BK: That's unbelievable. And I keep hearing this theme – there's certainly competition. We're competing for the same people, we’re competing for the same, uh, dollars in some ways, but there's also cooperation. I'm using, stealing this term called “coopetition.” So, what is it about Central Ohio that this seems to be common and everyone's kinda, you know, trying to raise the tide?
SY: Um, I think it's the massive growth that we have and the fact that people want to see Columbus, Ohio be the most successful place in the country. You know, I think in the early ‘90s you saw a lot of the talent moved to the valley. And over the past several years, they're all moving back to the Midwest. You know, people want to make the Midwest great, and it should be. Because I think we have the sixth largest GDP in the world, um, and there's more opportunity here, especially the manufacturing area to really change and revolutionize the future of manufacturing.
BK: Did you have a mentor in your early years?
SY: Yeah, I've had a couple. So, I think, uh, early on, inside Pillar, it was our CEO Bob Myers. He's given me a lot of advice and coaching to help make me successful, as well as many others with, inside the organization. And then, Angelo Mazzocco. Most people call him the Godfather of Central Ohio, but he's definitely been one of my mentors that has steered me in, um, giving me a lot of career advice, and personal advice and I really value both those individuals.
BK: So, you've received, received a lot of mentorship over the years. Are you, do you also pay that forward and mentor others?
SY: Uh, yeah, I'm very involved in Rev1. So, working with, uh, young startups – I've worked with a couple so far, as well as, I'm always meeting for coffee and lunch with folks to really help guide them and give them career advice on how they can be successful. Something I'm very passionate about.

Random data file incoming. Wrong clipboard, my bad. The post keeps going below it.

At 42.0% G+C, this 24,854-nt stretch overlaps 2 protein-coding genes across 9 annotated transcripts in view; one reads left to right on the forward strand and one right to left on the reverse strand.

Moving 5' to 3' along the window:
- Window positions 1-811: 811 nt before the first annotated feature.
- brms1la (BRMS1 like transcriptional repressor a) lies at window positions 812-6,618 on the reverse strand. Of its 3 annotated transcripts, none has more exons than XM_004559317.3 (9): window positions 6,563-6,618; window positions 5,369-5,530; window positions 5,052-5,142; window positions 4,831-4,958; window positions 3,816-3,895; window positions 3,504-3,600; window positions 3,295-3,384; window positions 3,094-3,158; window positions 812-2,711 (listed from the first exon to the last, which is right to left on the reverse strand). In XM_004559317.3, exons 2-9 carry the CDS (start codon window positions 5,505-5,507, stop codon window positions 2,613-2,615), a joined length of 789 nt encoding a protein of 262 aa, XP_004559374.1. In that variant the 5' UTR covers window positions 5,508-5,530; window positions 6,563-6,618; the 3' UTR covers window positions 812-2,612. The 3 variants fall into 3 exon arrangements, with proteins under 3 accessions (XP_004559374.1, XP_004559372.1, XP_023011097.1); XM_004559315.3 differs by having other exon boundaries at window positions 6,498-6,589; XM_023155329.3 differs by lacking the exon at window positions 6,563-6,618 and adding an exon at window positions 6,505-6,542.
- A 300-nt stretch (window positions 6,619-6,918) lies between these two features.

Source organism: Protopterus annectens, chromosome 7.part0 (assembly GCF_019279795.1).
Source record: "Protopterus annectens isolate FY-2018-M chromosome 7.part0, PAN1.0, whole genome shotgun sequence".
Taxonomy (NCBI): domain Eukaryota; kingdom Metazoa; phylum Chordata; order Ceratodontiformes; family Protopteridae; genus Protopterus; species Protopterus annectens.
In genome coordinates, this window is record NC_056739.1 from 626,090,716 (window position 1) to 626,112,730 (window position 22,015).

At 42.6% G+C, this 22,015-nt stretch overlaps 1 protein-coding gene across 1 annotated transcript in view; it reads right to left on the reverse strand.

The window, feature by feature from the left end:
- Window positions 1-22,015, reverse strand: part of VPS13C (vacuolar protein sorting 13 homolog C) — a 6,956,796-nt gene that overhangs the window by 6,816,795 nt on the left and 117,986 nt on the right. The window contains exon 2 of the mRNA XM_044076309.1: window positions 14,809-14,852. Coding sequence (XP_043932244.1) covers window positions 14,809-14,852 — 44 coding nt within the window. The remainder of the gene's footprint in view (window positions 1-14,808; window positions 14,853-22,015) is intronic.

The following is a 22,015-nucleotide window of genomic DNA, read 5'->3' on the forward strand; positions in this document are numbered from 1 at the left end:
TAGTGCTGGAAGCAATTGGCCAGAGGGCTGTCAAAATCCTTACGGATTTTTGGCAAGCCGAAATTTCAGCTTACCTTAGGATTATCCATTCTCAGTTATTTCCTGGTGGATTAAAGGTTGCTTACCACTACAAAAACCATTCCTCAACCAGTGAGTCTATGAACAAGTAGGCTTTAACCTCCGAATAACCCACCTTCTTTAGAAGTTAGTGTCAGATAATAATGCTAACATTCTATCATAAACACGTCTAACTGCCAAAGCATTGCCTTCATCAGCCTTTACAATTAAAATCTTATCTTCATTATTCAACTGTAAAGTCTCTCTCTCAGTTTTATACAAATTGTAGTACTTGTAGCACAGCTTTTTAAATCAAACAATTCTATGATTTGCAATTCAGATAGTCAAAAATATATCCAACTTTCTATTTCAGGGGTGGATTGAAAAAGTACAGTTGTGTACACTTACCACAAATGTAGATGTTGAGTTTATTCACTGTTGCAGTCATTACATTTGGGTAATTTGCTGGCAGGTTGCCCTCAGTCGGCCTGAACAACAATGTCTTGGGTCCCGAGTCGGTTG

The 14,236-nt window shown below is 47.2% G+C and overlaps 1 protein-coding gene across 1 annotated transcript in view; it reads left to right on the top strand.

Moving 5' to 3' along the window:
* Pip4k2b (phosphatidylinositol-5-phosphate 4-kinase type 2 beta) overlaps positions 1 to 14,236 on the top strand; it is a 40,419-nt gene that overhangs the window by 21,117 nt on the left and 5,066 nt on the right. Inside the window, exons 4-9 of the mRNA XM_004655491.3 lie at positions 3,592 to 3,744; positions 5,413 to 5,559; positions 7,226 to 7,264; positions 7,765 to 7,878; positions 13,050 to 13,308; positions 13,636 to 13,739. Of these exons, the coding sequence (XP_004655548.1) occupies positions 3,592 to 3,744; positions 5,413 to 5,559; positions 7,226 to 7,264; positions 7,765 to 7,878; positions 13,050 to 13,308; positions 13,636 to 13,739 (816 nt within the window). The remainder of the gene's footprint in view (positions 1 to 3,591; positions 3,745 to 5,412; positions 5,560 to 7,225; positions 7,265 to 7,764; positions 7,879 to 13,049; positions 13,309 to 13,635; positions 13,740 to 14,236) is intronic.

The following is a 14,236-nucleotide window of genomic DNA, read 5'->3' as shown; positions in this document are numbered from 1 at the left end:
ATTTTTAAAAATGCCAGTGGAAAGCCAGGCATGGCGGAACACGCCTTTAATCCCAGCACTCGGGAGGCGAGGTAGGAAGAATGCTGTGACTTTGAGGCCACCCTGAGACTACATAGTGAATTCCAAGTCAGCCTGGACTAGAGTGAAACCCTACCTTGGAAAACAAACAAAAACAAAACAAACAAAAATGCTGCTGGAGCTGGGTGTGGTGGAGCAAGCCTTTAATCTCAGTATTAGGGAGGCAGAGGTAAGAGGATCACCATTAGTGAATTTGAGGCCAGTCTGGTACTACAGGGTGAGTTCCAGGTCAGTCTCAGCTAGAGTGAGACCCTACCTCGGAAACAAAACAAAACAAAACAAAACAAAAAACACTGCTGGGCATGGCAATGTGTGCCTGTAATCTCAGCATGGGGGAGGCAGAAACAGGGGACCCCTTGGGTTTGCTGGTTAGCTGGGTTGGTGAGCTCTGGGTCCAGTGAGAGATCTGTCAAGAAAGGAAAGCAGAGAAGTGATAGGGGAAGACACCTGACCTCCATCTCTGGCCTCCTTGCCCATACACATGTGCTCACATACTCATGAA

BK: That's great. So, a lot of, a lot of positive themes here. I'm curious what, what keeps you up at night? What concerns you the most?
SY: Brian, that's one of my favorite questions to ask, to ask folks. Hm, what keeps me up the most? Besides, um, you know, my kids and how we're going to pay for college over the next 10 to 15 years? Uh, probably, you know, the amount of growth we're having, how we're able to find as much talent as we're going to need to really solve the problems. We're getting, uh, presented problems around automotives or autonomous vehicles, in life science around emergency care situations and, you know, the smart transportation area. So, where are we going to find that talent? Um, you know, it's a war for talent out there and, you know, we've created one of the most special places to come be a part of, and it's really spreading that message so we can continue to grow.
BK: So, I hear this message a lot of, there's, there's a plethora of jobs in the technology space, but there's a shortage of people. How can we bridge that gap? What's your, what are your thoughts around that?
SY: So, we're doing a lot to work with organizations like Ohio State to identify programs that we can do together to help accelerate innovation, as well as identify folks that are talented that want to be a part of our organization or some of the bigger corporations in Central Ohio. We've also got an apprentice program, where we bring in people that may have some of the skills they need, but help them redefine their skills and accelerate some of the things that they're doing, so they can be ready to be a part of our team.
BK: Wonderful. Thank you for your time today, Steve. Really appreciate it. This is Bryan Kaiser with Vernovis and Steve Yaffe with Pillar Technology. To learn more about us, please visit comspark.tech, and we'll see you next time. Thank you, Steve.
SY: Thank you. That was fun.